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📓 Creating and Using Views

We've set up a few routes that return strings. However, that's not very helpful for building a functional site. Let's add HTML to our site by using views — the "V" in MVC.

View File Structure

In MVC applications, views are .cshtml files instead of .html files. .cshtml files support both plain old HTML and inline C# logic. Views always reside in a Views subdirectory of the production project. If you haven't already, go ahead and add a Views subdirectory in FriendLetter now.

The Views directory is further divided into subdirectories, one for each controller. We only have a HomeController so we'll create a Home subdirectory in Views. In Views/Home we'll create our first view file: Letter.cshtml. This name matches our Letter() route exactly.

The resulting structure for our Views should look like this:

└── FriendLetter
└── Views
└── Home
└── Letter.cshtml

Writing a View

Let's add HTML to our view:

<!DOCTYPE html>
<title>Hello Friend!</title>
<meta charset='utf-8'>
<h1>Hello From Afar</h1>
<p>Dear Friend,</p>
<p>How are you? I hope that you are having a nice weekend. I'm vacationing in Iceland while I learn programming! </p>
<p>Friend, you would not believe how cold it is here. I should have gone to Hawaii instead.</p>
<p>But I like programming a lot, so I've got that going for me. </p>
<p>Looking forward to seeing you soon. I'll bring you back a souvenir. </p>
<p>Travel Enthusiast Jane</p>

Now we need to update our controller code for the Letter() route to render the Letter.cshtml view.

using Microsoft.AspNetCore.Mvc;

namespace FriendLetter.Controllers
public class HomeController : Controller

public string Hello() { return "Hello friend!"; }

public string Goodbye() { return "Goodbye friend."; }

// Notice the changes below!
public ActionResult Letter() { return View(); }


We just made several changes to our Letter() route:

  • The return type of our Letter() method is now an ActionResult, not a string. This is a built-in MVC class that handles rendering views.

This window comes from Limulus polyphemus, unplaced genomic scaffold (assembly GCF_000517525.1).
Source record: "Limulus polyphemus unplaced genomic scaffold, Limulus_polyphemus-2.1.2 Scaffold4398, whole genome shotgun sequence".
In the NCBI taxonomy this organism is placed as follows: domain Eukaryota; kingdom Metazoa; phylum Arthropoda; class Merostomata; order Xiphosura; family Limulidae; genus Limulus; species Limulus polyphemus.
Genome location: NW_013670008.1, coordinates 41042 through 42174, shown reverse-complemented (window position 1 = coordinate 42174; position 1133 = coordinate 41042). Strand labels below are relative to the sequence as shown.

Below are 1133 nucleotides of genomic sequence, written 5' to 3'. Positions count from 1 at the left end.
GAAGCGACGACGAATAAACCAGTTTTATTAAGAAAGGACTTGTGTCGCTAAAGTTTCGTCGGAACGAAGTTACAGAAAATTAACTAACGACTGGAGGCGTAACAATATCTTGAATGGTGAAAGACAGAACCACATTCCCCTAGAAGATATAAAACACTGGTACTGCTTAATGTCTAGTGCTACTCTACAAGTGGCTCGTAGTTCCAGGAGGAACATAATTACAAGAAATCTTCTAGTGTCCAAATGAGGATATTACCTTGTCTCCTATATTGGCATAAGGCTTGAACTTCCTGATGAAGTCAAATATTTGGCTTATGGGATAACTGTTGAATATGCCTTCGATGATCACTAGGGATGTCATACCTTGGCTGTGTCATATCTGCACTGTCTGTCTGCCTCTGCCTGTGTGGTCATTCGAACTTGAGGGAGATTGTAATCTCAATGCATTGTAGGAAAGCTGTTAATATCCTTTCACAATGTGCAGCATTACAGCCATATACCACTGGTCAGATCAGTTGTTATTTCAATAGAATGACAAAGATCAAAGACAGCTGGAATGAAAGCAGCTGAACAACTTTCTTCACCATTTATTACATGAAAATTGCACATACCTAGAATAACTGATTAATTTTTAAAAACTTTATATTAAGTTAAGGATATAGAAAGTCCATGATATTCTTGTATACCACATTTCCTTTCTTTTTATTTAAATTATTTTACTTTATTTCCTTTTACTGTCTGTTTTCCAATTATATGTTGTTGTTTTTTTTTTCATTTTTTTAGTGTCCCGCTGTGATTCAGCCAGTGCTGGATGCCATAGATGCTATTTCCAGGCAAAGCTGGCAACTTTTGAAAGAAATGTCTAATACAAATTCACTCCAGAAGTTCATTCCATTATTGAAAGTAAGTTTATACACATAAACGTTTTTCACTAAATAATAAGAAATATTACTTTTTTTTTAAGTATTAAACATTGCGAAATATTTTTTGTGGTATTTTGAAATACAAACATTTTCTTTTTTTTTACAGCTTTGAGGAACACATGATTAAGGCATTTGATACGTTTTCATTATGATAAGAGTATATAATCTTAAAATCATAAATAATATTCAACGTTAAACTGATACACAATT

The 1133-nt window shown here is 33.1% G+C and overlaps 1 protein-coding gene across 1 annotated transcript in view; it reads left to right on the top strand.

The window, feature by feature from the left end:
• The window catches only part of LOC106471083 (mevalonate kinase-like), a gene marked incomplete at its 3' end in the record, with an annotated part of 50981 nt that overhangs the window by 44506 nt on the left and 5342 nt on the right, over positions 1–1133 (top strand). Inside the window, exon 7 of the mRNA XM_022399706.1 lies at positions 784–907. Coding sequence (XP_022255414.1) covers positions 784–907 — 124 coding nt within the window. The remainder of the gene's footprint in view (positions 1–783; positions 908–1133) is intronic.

• Our method returns another method called View(). This is a built-in method from the Microsoft.AspNetCore.Mvc namespace. When our route is invoked, it will return a view.

Invoking Views

If we save, build and run our application, we'll see our HTML-formatted letter appear at localhost:5000. But how does Letter() know which view in the Views directory to render?

Naming Convention Functionality

The View() method has built-in functionality to locate views by name. Here's how it works:

  • Because views should always reside in a Views directory, View() first locates the Views directory in the production project.

  • Then the method looks for a subdirectory with a name that matches the controller name. Our Letter() route is in a HomeController so it looks for the subdirectory Home.

  • Once in the Home directory, the method looks for a file that corresponds with the route itself. In this case, it's looking for Letter(). Our Letter.cshtml file name matches the name of this route so the View() method returns the HTML in this file.

Following correct naming convention is essential here. If any of our directories or files are incorrectly named, the View() method won't be able to render the right HTML.

Before we move on, let's discuss an important clarification in these naming conventions: the View() method only cares about the name of the method that invokes it. In the example above, the method Letter() invokes View(), so View() looks for Letter.cshtml.

In other words, View() does not care about the route decorator. The route decorator is simply a convenience so users can more easily access a route. This means that .cshtml files should never be named based on route decorators. If they are, View() won't be able to find them.

In the next lesson, we'll create our first model. Then, we'll use a markup syntax called Razor to dynamically render information from our model.